The Cantina, Reconstructed
When John Pelletier opened his first Tío Juan's Margaritas restaurant in Concord, N.H., 25 years ago, he wanted to fill the place with real Mexican artwork, handmade furniture and décor. "Not mainstream pieces," he says.
So he and his brother rented a U-Haul trailer and drove from New England to Tonala, a Mexican port city in Jalisco known as an arts hub. They hit the mother lode, coming home with handmade sculptures, paintings, pots and more. The authentic décor became Margaritas' signature as the chain expanded, and none of the 21 restaurants is exactly alike.
Now, every time a new restaurant opens, Pelletier sends a 50-foot trailer to bring back everything from curtains and chairs to tables and hand-painted tiles. And every year he takes members of his staff to Jalisco to soak in the atmosphere. On the verge of opening his first franchises this year, Pelletier talks about how he'll reproduce his "direct from Mexico" philosophy.
Why franchise now?
We've been ready for a long time, but the market and economy have been a factor. Now we have a great franchise development team that's been successful before. And everyone else, from the heart of the kitchen to the executive level, is excited and rowing in the same direction.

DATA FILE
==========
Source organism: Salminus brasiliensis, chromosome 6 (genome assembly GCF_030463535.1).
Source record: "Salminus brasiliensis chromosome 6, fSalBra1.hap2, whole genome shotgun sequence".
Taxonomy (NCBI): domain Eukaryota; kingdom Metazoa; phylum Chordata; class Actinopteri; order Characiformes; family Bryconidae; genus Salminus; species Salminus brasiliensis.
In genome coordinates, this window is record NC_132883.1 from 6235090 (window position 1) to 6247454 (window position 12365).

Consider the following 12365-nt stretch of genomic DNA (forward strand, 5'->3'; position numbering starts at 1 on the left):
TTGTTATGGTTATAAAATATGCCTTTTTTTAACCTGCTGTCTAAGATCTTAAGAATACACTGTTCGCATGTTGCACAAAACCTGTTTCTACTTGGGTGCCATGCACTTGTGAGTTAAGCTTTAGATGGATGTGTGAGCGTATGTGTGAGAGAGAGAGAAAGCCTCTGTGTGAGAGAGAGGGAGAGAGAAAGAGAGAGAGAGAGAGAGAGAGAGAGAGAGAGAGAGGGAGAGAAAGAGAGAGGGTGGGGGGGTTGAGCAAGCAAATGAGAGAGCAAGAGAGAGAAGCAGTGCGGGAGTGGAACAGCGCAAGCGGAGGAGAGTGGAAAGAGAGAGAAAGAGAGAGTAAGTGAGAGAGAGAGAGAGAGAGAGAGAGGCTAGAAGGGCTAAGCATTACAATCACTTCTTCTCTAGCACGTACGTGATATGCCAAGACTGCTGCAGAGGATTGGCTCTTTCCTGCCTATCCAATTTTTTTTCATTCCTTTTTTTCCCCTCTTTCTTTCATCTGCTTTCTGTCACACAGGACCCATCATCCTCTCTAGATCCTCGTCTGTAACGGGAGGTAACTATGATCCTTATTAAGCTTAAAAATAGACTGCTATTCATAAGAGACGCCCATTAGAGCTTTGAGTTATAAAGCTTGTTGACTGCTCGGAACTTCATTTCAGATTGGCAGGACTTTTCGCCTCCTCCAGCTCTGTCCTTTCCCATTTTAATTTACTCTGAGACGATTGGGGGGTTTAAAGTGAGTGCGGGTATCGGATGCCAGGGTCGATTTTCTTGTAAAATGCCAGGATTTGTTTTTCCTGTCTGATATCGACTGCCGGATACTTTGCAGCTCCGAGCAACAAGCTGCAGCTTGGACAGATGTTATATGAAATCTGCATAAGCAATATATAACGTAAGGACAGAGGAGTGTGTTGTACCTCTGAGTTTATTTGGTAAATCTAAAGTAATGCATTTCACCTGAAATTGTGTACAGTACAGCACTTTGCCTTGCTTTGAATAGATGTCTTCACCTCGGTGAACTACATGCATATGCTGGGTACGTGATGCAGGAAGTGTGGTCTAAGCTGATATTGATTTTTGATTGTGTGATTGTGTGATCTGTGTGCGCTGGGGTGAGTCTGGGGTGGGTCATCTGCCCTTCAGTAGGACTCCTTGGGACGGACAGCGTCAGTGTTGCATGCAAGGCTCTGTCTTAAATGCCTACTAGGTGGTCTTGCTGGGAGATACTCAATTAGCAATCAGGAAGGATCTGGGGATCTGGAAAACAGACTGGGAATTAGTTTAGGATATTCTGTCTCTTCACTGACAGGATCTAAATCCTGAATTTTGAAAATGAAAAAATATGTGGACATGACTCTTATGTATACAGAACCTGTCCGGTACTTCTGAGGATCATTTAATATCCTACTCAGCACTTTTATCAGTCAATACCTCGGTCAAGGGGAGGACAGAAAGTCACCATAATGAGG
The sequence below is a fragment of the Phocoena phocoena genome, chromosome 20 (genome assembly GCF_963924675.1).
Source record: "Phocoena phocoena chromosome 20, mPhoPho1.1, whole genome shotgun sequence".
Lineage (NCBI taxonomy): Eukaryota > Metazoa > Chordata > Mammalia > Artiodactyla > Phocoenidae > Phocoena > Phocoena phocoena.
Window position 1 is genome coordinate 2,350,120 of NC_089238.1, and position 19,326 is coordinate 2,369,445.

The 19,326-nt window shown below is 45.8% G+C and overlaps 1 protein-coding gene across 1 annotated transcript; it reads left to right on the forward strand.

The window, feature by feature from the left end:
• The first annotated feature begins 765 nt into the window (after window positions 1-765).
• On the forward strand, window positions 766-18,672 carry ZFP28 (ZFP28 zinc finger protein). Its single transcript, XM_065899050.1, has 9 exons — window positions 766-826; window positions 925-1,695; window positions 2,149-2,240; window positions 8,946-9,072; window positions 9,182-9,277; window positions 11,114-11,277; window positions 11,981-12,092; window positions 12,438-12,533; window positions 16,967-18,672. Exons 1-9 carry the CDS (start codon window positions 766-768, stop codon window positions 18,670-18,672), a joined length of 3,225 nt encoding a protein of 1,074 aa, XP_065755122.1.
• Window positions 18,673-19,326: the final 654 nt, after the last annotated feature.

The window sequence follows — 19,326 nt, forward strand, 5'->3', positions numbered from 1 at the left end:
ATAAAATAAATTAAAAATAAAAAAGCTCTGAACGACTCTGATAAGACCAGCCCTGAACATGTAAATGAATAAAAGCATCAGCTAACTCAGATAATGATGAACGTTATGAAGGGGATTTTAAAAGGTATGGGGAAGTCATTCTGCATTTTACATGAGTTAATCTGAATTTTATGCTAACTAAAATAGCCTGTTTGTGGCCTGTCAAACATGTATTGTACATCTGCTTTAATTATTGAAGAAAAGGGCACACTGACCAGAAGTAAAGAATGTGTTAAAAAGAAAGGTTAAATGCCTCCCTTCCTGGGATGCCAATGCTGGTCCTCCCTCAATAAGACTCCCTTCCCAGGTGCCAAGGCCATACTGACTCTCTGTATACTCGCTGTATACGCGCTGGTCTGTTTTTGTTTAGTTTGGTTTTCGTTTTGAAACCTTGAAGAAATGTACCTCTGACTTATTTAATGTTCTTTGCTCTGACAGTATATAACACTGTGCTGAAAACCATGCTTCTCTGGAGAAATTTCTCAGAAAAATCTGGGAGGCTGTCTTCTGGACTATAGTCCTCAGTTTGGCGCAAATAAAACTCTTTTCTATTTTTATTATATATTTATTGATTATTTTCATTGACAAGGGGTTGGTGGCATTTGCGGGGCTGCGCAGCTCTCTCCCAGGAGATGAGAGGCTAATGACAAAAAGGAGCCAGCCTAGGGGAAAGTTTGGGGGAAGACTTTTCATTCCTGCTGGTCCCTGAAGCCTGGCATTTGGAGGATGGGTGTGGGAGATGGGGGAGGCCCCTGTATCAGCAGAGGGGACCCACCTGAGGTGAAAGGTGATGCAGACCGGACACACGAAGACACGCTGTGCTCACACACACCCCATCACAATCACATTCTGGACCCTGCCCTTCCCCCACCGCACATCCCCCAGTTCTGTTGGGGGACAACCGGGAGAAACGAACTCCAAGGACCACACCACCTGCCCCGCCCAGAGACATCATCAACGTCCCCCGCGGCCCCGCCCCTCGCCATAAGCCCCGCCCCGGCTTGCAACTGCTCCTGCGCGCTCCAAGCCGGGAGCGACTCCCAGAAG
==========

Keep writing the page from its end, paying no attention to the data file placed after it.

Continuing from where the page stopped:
Why not just order your d é cor online?
We don't buy old, traditional stuff. We respect tradition, but we're buying contemporary crafts. Over the years, we've tuned into the Mexican art scene. If something new is going on in Tonala, I know about it and it's on our next truck.
And the staff field trips?
Each year we take six to 20 staff and call it cultural education. We eat and drink and visit the artisans. If managers have been with us for more than a year, we usually bring them to Mexico. We've also taken key cooks, bartenders and support people. We visit our tile factory, our papier-mâché maker, eat street food, take a trip to Tequila. Along the way, they pick up the feeling of what Mexican hospitality is like. Mexico is very customer-centric. Light revolves around the customer. We want to bring that cultural magic back.
How authentic is your food?
We're not here to be called the most authentic restaurant--some of our restaurants seat 480 to 500 people. That's a tough sell as authentic, especially compared with a little place owned by a Mexican family. Pork carnitas, for example--in an authentic taquería, they boil the pork in lard. My customers will not tolerate pork cooked in lard. We think of our food as a remix of traditional and modern Mexican.
What's your favorite margarita?
The one we make with Herradura Anejo is rugged. It makes you feel like you're in Tequila. Give it a little floater on top, and now you're talking.